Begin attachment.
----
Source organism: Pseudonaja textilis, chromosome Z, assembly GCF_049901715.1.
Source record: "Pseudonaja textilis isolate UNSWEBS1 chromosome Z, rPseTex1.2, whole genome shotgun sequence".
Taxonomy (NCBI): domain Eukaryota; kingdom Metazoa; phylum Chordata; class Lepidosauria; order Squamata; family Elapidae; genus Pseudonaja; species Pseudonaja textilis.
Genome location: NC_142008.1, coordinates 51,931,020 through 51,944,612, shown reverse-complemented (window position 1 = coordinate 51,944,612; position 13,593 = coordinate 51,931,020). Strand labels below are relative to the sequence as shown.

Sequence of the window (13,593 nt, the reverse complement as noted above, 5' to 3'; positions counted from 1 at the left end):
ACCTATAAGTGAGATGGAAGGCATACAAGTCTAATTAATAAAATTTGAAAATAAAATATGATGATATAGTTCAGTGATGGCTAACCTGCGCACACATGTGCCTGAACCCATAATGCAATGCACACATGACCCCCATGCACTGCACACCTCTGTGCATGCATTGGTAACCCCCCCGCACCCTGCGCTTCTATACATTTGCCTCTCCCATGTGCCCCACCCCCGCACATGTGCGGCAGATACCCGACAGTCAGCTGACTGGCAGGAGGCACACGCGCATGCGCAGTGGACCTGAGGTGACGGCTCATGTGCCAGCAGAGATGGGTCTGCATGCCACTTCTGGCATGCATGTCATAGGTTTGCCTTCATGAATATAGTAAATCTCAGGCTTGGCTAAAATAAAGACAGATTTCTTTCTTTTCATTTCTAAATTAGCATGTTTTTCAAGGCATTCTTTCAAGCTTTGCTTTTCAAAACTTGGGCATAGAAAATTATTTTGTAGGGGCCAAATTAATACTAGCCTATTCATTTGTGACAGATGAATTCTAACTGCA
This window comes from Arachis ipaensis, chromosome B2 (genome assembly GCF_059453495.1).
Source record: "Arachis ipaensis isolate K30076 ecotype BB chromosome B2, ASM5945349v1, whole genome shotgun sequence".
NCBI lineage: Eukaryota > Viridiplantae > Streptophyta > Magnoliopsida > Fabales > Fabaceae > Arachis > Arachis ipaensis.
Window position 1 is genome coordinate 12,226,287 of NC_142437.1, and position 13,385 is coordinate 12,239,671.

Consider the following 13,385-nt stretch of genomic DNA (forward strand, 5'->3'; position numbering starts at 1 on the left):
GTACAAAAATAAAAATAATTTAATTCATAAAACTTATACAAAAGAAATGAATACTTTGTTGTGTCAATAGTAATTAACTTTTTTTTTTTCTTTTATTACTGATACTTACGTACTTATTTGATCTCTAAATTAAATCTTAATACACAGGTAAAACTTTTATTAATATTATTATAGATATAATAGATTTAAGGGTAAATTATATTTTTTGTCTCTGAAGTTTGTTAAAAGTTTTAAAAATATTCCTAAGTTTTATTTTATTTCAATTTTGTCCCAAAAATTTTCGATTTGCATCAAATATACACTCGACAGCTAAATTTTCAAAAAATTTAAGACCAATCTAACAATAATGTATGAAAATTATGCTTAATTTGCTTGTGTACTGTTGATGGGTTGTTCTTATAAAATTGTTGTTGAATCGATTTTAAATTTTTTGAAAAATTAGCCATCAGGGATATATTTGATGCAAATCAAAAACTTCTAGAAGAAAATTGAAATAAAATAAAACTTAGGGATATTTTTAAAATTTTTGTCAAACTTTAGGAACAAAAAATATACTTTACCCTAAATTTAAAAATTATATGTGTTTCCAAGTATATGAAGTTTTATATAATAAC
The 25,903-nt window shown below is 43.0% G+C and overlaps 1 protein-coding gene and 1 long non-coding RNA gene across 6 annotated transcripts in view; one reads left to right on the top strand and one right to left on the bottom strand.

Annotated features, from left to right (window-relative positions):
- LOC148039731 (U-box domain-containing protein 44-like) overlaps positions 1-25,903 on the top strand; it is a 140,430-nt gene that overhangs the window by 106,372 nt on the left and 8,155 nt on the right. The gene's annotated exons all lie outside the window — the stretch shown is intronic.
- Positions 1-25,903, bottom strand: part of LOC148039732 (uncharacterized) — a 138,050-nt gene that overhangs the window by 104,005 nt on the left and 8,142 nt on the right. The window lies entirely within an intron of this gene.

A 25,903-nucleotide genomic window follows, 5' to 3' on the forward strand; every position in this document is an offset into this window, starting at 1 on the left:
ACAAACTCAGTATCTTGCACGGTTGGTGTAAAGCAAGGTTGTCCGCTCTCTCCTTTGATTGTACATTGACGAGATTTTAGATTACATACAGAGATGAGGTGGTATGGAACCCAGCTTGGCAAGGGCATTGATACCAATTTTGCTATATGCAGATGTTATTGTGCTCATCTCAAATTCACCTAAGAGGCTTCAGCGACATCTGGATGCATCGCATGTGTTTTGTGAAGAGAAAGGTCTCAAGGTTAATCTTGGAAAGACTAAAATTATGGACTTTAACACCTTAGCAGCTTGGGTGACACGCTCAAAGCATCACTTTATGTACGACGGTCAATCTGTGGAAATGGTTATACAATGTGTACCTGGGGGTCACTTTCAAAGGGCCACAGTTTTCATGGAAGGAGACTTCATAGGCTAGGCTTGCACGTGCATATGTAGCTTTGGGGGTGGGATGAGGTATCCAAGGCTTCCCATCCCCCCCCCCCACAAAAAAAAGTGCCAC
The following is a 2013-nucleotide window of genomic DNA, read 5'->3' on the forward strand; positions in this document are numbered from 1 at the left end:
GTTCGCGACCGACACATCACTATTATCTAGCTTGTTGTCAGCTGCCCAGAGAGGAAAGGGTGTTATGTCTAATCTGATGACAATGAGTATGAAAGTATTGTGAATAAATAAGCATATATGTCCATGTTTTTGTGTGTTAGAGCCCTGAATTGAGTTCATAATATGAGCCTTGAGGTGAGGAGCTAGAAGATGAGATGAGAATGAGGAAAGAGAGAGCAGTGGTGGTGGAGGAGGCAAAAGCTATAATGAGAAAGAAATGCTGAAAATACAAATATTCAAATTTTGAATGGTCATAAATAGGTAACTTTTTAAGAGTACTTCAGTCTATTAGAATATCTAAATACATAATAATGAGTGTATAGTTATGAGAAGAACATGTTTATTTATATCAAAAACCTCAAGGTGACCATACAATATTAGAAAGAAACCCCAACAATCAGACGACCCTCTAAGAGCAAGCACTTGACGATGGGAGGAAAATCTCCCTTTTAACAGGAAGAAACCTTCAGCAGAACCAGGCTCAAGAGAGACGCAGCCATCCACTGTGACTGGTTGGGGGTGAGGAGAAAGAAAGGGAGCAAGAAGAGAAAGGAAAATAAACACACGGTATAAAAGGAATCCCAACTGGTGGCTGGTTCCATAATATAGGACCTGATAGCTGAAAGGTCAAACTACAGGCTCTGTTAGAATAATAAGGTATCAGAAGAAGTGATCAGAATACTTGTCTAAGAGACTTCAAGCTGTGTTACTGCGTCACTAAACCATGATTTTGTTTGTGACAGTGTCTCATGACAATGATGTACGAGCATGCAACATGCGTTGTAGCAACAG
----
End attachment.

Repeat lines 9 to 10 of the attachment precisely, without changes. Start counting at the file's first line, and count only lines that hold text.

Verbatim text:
NCBI lineage: Eukaryota > Viridiplantae > Streptophyta > Magnoliopsida > Fabales > Fabaceae > Arachis > Arachis ipaensis.
Window position 1 is genome coordinate 12,226,287 of NC_142437.1, and position 13,385 is coordinate 12,239,671.